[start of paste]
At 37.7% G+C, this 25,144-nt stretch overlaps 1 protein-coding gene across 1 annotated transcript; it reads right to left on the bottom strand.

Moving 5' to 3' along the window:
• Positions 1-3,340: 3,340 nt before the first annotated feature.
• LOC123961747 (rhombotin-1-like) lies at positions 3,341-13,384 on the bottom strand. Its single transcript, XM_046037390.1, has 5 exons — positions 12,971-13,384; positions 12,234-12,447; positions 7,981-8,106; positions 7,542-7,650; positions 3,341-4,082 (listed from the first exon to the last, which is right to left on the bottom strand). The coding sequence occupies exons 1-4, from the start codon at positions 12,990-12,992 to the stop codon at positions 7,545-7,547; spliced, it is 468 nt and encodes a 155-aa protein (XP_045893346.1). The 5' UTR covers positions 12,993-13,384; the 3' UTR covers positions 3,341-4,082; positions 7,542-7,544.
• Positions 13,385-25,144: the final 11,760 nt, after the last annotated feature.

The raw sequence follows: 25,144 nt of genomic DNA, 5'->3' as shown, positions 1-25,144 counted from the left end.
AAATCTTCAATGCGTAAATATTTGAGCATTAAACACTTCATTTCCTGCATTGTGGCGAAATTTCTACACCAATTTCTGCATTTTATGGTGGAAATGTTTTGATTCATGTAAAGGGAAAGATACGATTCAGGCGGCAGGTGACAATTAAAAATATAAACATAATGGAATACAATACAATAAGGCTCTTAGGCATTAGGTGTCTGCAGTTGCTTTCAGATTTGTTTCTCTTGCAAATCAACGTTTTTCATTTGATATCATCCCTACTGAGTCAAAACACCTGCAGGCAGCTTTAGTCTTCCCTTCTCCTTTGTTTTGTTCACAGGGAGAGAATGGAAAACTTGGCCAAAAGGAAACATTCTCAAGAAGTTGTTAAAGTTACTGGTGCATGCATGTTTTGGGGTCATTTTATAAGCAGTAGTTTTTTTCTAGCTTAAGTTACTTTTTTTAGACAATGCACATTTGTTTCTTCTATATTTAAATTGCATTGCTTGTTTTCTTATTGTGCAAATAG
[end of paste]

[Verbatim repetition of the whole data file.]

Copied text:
At 37.7% G+C, this 25,144-nt stretch overlaps 1 protein-coding gene across 1 annotated transcript; it reads right to left on the bottom strand.

Moving 5' to 3' along the window:
• Positions 1-3,340: 3,340 nt before the first annotated feature.
• LOC123961747 (rhombotin-1-like) lies at positions 3,341-13,384 on the bottom strand. Its single transcript, XM_046037390.1, has 5 exons — positions 12,971-13,384; positions 12,234-12,447; positions 7,981-8,106; positions 7,542-7,650; positions 3,341-4,082 (listed from the first exon to the last, which is right to left on the bottom strand). The coding sequence occupies exons 1-4, from the start codon at positions 12,990-12,992 to the stop codon at positions 7,545-7,547; spliced, it is 468 nt and encodes a 155-aa protein (XP_045893346.1). The 5' UTR covers positions 12,993-13,384; the 3' UTR covers positions 3,341-4,082; positions 7,542-7,544.
• Positions 13,385-25,144: the final 11,760 nt, after the last annotated feature.

The raw sequence follows: 25,144 nt of genomic DNA, 5'->3' as shown, positions 1-25,144 counted from the left end.
AAATCTTCAATGCGTAAATATTTGAGCATTAAACACTTCATTTCCTGCATTGTGGCGAAATTTCTACACCAATTTCTGCATTTTATGGTGGAAATGTTTTGATTCATGTAAAGGGAAAGATACGATTCAGGCGGCAGGTGACAATTAAAAATATAAACATAATGGAATACAATACAATAAGGCTCTTAGGCATTAGGTGTCTGCAGTTGCTTTCAGATTTGTTTCTCTTGCAAATCAACGTTTTTCATTTGATATCATCCCTACTGAGTCAAAACACCTGCAGGCAGCTTTAGTCTTCCCTTCTCCTTTGTTTTGTTCACAGGGAGAGAATGGAAAACTTGGCCAAAAGGAAACATTCTCAAGAAGTTGTTAAAGTTACTGGTGCATGCATGTTTTGGGGTCATTTTATAAGCAGTAGTTTTTTTCTAGCTTAAGTTACTTTTTTTAGACAATGCACATTTGTTTCTTCTATATTTAAATTGCATTGCTTGTTTTCTTATTGTGCAAATAG